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15 December 2021

UI Trends: Blur Effects and Shadows

When you look at the most successful UI designs across the world, you discover that they have one thing in common: they provide excellent functionality. And while functionality of a design is very essential for its success, aesthetics and visual details are equally important.

An integral part of a good UI design is drop shadows and blur effects, serving a number of purposes like attractiveness to functionality and responsiveness to make your design look modern, unique, and interactive. Elements that appear raised look like they could be pressed down, indicating to a user that this can be clicked with a mouse or tapped with a finger. And elements that appear sunken indicate to a user that it has room to be filled, a technique called visual signifier for input fields.

In Figma, there are four types of effects that can be used simultaneously on a design, object, layer or vector. They are:

1. Inner Shadow

2. Drop Shadow

3. Layer Blur

4. Background Blur

Let’s take a look at them one after the other, and determine their purpose.

Shadows

Shadows are used to give visual cues in the interface to tell the user what UI elements they’re looking at. Shadows also fall in line with a popular law of physics that says, “Everything in this physical world is dimensional and elements interact in three-dimensional space with each other,” giving importance to the fact that visualizing the position of an element in an interface is what gives a design its edge. There are two types of shadows that serve different purposes.

Inner Shadow

This effect is mostly used in neuromorphic designs, and uses the same parameters as a drop shadow. But unlike a drop shadow, inner shadows are applied within or inside an object to give it a clicked state of a button/card.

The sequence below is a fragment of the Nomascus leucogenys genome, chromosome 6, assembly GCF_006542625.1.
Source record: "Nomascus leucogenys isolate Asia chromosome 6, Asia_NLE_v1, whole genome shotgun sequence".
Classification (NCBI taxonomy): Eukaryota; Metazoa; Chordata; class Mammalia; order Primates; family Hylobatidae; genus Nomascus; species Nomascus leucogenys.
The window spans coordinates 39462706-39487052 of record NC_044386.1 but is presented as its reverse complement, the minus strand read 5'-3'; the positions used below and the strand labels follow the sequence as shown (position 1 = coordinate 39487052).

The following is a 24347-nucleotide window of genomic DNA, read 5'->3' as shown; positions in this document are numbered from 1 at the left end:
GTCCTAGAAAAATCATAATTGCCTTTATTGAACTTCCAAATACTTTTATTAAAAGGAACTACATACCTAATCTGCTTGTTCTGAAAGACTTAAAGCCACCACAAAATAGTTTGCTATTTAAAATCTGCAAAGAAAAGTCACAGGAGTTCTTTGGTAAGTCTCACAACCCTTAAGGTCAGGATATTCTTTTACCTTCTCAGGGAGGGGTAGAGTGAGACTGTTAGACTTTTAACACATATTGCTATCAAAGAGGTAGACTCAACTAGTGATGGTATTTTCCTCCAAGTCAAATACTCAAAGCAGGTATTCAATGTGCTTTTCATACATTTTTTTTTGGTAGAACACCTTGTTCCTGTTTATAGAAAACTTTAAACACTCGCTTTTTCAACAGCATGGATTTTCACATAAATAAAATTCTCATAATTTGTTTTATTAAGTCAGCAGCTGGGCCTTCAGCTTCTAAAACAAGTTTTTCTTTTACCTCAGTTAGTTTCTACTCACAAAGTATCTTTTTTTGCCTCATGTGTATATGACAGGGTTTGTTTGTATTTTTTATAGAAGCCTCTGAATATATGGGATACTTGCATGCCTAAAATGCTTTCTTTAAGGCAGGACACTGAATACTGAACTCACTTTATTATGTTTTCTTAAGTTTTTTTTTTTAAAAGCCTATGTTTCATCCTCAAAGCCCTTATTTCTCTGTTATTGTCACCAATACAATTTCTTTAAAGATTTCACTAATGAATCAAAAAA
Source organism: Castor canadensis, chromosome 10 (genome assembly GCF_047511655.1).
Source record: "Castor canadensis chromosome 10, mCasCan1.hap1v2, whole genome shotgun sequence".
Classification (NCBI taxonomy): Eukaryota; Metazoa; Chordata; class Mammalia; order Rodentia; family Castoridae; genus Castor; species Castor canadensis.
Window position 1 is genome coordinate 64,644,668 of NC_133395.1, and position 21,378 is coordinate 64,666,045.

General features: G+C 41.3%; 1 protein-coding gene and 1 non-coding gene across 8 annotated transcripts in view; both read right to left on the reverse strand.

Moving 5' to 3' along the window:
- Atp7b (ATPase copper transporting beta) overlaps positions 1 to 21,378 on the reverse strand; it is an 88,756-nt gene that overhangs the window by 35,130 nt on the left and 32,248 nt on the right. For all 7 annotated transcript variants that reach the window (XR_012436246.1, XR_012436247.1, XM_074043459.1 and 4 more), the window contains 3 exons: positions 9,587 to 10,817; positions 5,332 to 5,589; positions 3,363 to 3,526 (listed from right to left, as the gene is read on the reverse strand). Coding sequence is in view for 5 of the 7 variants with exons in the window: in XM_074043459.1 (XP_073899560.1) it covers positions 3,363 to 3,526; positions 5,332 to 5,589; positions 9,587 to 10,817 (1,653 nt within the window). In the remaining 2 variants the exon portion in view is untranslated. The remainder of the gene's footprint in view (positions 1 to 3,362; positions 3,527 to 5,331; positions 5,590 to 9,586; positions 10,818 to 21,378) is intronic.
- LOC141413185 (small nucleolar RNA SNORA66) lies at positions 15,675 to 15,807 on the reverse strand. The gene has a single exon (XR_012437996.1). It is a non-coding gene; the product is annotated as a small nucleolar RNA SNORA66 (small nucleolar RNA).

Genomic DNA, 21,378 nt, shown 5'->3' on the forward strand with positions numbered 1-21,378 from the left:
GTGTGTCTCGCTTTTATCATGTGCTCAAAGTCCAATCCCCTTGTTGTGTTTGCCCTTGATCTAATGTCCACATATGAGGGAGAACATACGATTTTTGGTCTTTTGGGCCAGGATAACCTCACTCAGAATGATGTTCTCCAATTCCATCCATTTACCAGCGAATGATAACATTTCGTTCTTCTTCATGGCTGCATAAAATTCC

Drop Shadow

Being the most commonly applied effect in a UI design, drop shadows contribute to the depth and emotion of a design. A typical drop shadow relies on an offset from center (x, y, or both), a blur, and an opacity value. Some tools like Figma and Sketch have the ‘Spread’ option, too, where it makes the shadow look like a smaller element is casting it.

To make your design more natural-looking, avoid using pure black shadows, and instead, use one that is derived from a primary color instead.

Blurs

Blurs have the capability of transforming your visual design into an addictive experience. Most design tools nowadays have a Gaussian type of blur that spreads evenly in every direction—the larger the radius, the more prominent the blur. It is human nature to look at things that are in focus and ignore that aren’t, commonly known as accommodation reflex. Designers can use this effect to direct a user from unimportant items to valuable content easily.

Below are some of the types of blurs employed in a UI design:

Layer Blur

Manipulation of Layer Blur, Hex, and Opacity values makes the creation of a design effortlessly professional.

Background Blur

This effect became popular when Apple started using it in their software to achieve that behind smoke-glass effect on screens. Background blur inputs a see-through layer over an object, and is more glassy and glossy.

Effects & Their Settings

Drop Shadow

A negative X value moves the shadow behind the object to the left, and a positive one moves it to the right.

A negative Y value moves the shadow behind the object to the top, and a positive one moves it to the bottom.

Incorporating Blur

This softens the drop shadow effect, appealing more to the user’s emotions.

Incorporating Spread

As the name implies, it spreads the shadow effect across the dimension.

Inner Shadow

A negative X value moves the inner shadow inside the object to the right, and a positive one moves it to the left.

A negative Y value moves the inner shadow inside the object to the bottom, and a positive one moves it to the top.

Additional Mention

Neumorphism

Very popular these days to keep your design minimalistic and aesthetically pleasing, neumorphic elements tend to extrude from the background, made from exactly the same material as the background. If you look at it from the side, it isn't ‘floating’

It’s achieved using both negative and positive shadows, but the background cannot be fully white or fully black; it needs a little bit of tint so the shadows are visible.

Conclusion

All these effects have different kinds of impact—something we’re going to look deeply into in the next article. If you have a certain kind of impact in mind, you might want to give it a read.Hope you find this helpful!

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